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The economic crisis and community development finance: an industry assessment

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Listed:
  • Mark Pinsky
  • Nancy O. Andrews
  • Paul Weech
  • Ellen Seidman
  • Rick Cohen

Abstract

For thirty years, the community development finance industry—banks, credit unions, loan funds, community development corporations, venture funds, microfinance institutions—has quietly provided responsible, well-designed and well priced credit to lower-income people and communities. These entities have provided this credit with the support of the federal government, through the Community Development Financial Institutions Fund, the Low Income Housing and New Markets Tax Credits, the Small Business Association, the U.S. Department of Agriculture, and various housing and facilities development programs. The industry has also been supported in its efforts by mainstream institutions such as banks and insurance companies, most frequently motivated by the Community Reinvestment Act (CRA) or by concern that CRA-like obligations would be imposed. Philanthropic foundations and supporters and state and local governments have also played their parts. The result: a community development finance industry that has survived and even prospered during recessions and political downdrafts. But the field, and the communities, businesses, and individuals it serves, are hurting now, and fearing bigger hurt. This paper examines this situation and focuses attention on what needs to be done.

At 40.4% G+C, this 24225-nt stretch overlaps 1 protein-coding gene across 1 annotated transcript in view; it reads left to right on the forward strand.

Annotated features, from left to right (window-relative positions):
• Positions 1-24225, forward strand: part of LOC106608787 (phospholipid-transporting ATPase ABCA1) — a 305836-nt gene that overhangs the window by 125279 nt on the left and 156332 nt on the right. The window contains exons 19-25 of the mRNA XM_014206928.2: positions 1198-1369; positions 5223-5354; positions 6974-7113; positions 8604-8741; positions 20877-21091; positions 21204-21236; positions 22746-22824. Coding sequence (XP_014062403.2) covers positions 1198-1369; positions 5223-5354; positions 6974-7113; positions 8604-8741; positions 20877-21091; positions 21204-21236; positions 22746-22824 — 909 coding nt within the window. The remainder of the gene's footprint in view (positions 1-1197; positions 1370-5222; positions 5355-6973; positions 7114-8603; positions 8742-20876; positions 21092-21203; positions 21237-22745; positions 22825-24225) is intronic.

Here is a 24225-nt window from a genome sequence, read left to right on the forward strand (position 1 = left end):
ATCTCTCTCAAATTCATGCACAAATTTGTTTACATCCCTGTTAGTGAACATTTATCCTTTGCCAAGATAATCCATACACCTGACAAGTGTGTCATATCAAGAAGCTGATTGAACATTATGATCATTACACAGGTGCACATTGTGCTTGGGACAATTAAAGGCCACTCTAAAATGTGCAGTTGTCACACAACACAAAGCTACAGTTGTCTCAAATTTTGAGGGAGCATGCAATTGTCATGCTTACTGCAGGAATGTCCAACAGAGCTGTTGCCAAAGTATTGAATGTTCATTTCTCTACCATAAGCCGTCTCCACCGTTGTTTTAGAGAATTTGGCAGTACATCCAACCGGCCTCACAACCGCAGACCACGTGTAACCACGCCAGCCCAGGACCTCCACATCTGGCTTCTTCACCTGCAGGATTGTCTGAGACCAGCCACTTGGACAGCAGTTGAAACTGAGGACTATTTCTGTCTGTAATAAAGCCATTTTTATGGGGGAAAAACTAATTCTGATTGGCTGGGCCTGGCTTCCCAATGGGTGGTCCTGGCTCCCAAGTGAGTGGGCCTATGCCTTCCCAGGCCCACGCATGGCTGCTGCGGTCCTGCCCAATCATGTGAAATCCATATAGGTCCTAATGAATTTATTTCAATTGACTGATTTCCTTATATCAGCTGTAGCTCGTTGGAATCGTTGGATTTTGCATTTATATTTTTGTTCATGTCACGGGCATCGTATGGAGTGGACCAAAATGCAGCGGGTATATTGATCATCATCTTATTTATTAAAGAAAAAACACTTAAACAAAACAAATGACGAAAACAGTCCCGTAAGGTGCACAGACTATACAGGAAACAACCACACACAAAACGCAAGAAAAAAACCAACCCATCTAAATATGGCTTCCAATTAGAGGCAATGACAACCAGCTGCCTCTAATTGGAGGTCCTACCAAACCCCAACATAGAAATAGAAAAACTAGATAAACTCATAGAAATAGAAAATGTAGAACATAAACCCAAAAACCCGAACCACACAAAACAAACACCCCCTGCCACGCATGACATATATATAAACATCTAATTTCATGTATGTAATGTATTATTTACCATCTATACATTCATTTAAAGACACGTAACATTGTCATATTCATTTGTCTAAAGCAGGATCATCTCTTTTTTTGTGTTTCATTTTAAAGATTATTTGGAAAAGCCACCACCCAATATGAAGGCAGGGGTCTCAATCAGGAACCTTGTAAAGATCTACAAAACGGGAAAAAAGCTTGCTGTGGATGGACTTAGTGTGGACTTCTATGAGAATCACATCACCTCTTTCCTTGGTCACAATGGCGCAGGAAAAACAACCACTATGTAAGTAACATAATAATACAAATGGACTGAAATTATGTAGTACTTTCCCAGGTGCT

Suggested Citation

  • Mark Pinsky & Nancy O. Andrews & Paul Weech & Ellen Seidman & Rick Cohen, 2009. "The economic crisis and community development finance: an industry assessment," Community Development Investment Center Working Paper 2009-05, Federal Reserve Bank of San Francisco.
  • Handle: RePEc:fip:fedfcw:2009-05
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